COVID-19 infection during pregnancy was defined as a positive SARS-CoV-2 RT-PCR test documented in the medical records between the dates of conception and delivery and was stratified into trimesters as follows: first trimester (2 to 13 6/7 weeks gestation, second trimester (14 0/7 to 27 6/7 weeks gestation), and third trimester (≥28 0/7 weeks gestation).
      Asymptomatic and mild infection were defined in accordance with SMFM guidelines, where asymptomatic patients were those with a positive SARS-CoV-2 PCR test result with no symptoms, mild disease included those with a positive SARS-Cov-2 test result with flu-like symptoms such as fever, cough, myalgias, and anosmia without dyspnea, shortness of breath or abnormal chest imaging [
      • Fetal Growth Restriction
      ACOG Practice Bulletin, Number 227.
      ]. Both groups of patients were primarily managed outpatient and did not require supplemental oxygen or inpatient level care. Patients were not treated with monoclonal antibodies, as these data preceded FDA guidelines to expand monoclonal antibody treatment to pregnant women with mild to moderate COVID-19 symptoms.
      Data are summarized using standard descriptive statistics. Comparisons between women with versus without a COVID-19 infection during pregnancy were evaluated using the two-sample t-test for age, the Wilcoxon rank sum test for prenatal BMI and the ordinal GA categories, and the chi-square test for categorical variables. Among the women with a COVID-19 infection during pregnancy, the proportion with an offspring with FGR was compared according to the trimester first diagnosed with COVID-19 using the Cochran-Armitage test for trend. All calculated p-values were two-sided and p-values <0.05 were considered statistically significant. Analyses were performed using the SAS version 9.4 (SAS Institute, Inc.; Cary, NC).

      Results

      Among 1971 patients with a singleton delivery, 208 (10.6 %) had a prior asymptomatic or mild COVID-19 infection during pregnancy, including 23 (11.1 %), 84 (40.4 %) and 101 (48.6 %) during the 1st, 2nd, and 3rd trimesters respectively. There were no statistically significant differences in demographics and baseline maternal comorbidities between those with versus without COVID-19 infection during pregnancy, with the exception that the median prenatal BMI was significantly higher in the group with COVID-19 infection during pregnancy (median, 27.5 vs 26.3, p = 0.04, Table 1). Pregnancy was dated by the last menstrual period consistent with first trimester ultrasound, or by first or second trimester ultrasound, in all patients.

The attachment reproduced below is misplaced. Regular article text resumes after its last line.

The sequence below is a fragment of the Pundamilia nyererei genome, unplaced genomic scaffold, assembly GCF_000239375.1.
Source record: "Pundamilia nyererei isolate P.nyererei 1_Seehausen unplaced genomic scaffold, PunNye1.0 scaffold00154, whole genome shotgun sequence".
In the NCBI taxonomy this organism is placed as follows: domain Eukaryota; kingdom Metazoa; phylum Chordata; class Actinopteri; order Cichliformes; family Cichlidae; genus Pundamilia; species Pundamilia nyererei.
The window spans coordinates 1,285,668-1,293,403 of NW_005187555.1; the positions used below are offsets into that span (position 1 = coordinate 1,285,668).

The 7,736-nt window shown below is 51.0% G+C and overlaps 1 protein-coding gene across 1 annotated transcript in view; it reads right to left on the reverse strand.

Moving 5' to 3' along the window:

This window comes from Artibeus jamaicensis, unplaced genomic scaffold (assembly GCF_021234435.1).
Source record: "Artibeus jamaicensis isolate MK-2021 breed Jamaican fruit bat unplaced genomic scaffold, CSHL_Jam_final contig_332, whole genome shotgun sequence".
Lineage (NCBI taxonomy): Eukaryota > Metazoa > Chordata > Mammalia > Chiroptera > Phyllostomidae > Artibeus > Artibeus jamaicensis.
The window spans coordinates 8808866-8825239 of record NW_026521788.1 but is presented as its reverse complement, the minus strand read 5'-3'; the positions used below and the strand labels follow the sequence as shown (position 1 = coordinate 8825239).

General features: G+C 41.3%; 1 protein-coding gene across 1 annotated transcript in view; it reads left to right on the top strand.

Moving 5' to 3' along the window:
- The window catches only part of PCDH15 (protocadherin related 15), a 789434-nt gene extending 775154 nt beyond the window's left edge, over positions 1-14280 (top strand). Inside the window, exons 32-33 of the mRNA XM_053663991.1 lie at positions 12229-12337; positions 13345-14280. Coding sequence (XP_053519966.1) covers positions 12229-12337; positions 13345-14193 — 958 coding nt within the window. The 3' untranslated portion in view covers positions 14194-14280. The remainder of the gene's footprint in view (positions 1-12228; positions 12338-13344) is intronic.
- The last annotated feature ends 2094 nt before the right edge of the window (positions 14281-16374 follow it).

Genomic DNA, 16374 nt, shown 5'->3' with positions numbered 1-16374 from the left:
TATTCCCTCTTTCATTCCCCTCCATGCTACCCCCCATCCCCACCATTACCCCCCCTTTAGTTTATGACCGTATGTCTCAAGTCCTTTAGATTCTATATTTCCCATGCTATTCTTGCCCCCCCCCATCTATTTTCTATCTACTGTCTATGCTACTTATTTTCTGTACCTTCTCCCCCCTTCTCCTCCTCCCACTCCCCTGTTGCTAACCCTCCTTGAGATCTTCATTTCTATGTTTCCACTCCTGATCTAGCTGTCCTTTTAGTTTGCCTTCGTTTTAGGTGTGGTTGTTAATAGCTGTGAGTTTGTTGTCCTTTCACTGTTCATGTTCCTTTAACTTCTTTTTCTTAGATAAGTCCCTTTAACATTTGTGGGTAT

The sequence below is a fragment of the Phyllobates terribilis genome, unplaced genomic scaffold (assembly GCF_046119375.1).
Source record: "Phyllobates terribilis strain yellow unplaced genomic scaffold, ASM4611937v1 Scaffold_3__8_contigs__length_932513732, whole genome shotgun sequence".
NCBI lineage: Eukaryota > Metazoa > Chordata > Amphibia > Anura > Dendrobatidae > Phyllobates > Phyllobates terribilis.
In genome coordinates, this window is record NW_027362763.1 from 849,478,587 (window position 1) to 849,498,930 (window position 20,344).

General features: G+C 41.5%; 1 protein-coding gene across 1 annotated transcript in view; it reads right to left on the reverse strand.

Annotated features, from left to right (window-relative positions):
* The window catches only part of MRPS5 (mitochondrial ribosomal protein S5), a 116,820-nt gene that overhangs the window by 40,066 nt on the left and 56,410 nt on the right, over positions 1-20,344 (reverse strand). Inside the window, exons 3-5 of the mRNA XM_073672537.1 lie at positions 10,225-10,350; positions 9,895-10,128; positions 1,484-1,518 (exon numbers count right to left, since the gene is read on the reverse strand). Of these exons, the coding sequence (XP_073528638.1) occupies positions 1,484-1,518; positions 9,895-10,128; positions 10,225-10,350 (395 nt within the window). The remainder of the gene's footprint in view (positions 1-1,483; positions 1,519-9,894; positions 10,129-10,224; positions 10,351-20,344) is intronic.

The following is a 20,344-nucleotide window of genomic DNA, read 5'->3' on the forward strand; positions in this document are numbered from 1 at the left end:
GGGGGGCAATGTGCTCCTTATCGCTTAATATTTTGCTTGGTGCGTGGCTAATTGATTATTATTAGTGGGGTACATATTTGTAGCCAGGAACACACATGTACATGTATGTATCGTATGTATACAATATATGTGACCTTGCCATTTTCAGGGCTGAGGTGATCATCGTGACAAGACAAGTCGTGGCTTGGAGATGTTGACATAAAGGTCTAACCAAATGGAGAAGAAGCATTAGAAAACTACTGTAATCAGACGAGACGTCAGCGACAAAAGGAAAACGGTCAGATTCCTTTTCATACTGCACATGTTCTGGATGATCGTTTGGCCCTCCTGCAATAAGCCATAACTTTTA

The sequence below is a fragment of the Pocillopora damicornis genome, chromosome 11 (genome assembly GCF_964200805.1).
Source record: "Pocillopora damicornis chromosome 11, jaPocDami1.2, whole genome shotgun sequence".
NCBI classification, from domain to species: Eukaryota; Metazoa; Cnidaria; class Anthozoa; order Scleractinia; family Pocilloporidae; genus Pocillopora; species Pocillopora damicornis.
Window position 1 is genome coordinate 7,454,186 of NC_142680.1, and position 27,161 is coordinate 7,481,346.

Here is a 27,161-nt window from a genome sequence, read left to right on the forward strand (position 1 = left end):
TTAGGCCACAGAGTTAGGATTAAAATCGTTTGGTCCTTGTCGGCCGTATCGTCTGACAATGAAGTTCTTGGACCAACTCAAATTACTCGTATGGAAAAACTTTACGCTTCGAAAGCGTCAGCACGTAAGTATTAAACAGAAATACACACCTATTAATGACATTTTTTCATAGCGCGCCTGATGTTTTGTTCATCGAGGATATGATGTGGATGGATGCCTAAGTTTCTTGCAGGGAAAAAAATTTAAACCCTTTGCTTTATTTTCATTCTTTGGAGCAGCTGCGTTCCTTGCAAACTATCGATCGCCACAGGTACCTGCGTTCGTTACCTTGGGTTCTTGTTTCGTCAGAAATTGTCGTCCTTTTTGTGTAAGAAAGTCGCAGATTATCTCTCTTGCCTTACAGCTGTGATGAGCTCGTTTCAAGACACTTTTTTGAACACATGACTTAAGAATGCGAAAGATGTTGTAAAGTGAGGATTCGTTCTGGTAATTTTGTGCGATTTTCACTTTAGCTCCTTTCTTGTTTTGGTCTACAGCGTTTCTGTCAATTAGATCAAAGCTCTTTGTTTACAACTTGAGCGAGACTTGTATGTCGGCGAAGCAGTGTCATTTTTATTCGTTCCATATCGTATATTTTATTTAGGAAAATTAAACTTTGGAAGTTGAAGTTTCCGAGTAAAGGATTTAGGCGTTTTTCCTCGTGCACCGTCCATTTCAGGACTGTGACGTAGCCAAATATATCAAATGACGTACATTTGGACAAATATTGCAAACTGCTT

Table 1Maternal and fetal characteristics at diagnosis and delivery.
      CharacteristicCOVID-19 infection during pregnancyP-value†
      No (N = 1763)Yes (N = 208)
      Maternal Age at Delivery (years), Mean (SD)30.1 (5.1)29.5 (5.3)0.08
      Parity, n (%)0.27
      Nulliparous662 (37.5 %)70 (33.7 %)
      Multiparous1101 (62.5 %)138 (66.3 %)
      Race, n (%)0.32
      Asian82/1638 (5.0 %)12/187 (6.4 %)
      Black or African American89/1638 (5.4 %)12/187 (6.4 %)
      White1467/1638 (89.6 %)163/187 (87.2 %)
      Ethnicity, n (%)0.05
      Hispanic or Latino148/1724 (8.6 %)27/206 (13.1 %)
      Not Hispanic or Latino1576/1724 (91.4 %)179/206 (86.9 %)
      Comorbidities
      Asthma195 (11.1 %)24 (11.5 %)0.84
      Current smoker178 (10.1 %)16 (7.7 %)0.27
      Pre-gestational Diabetes11 (0.6 %)1 (0.5 %)0.80
      Pre-gestational Hypertension62 (3.5 %)6 (2.9 %)0.64
      Prenatal BMI (kg/m2), Mean (SD)26.3 (22.8, 32.0)27.5 (23.4, 33.0)0.04
      Presence of FGR, n (%)84 (4.8 %)7 (3.4 %)0.36
      GA at FGR Diagnosis, n (%)
      37+40/84 (47.6 %)1/7 (14.2 %)
      32–36 6/725/84 (29.8 %)4/7 (57.1 %)
      24–31 6/716/84 (19.0 %)2/7 (28.5 %)
      <243 /84 (3.6 %)0/7 (0.0 %)
      GA at COVID Diagnosis, n (%)
      28+101 (48.6 %)
      14–27 6/784 (40.4 %)
      <1423 (11.1 %)
      GA at Delivery (weeks), n (%)0.56
      37+1618 (91.8 %)199 (95.7 %)
      32–36 6/7121 (6.7 %)9 (4.3 %)
      24–31 6/721 (1.2 %)0
      <243 (0.2 %)0
      Abbreviations; BMI: Body mass index, COVID-19: Coronavirus 19, GA: gestational age, FGR: fetal growth restriction, SD: standard deviation.
      Comparisons between the two groups were evaluated using the two-sample t-test for age, the Wilcoxon rank sum test for prenatal BMI and the ordinal GA categories, and the chi-square test for categorical variables.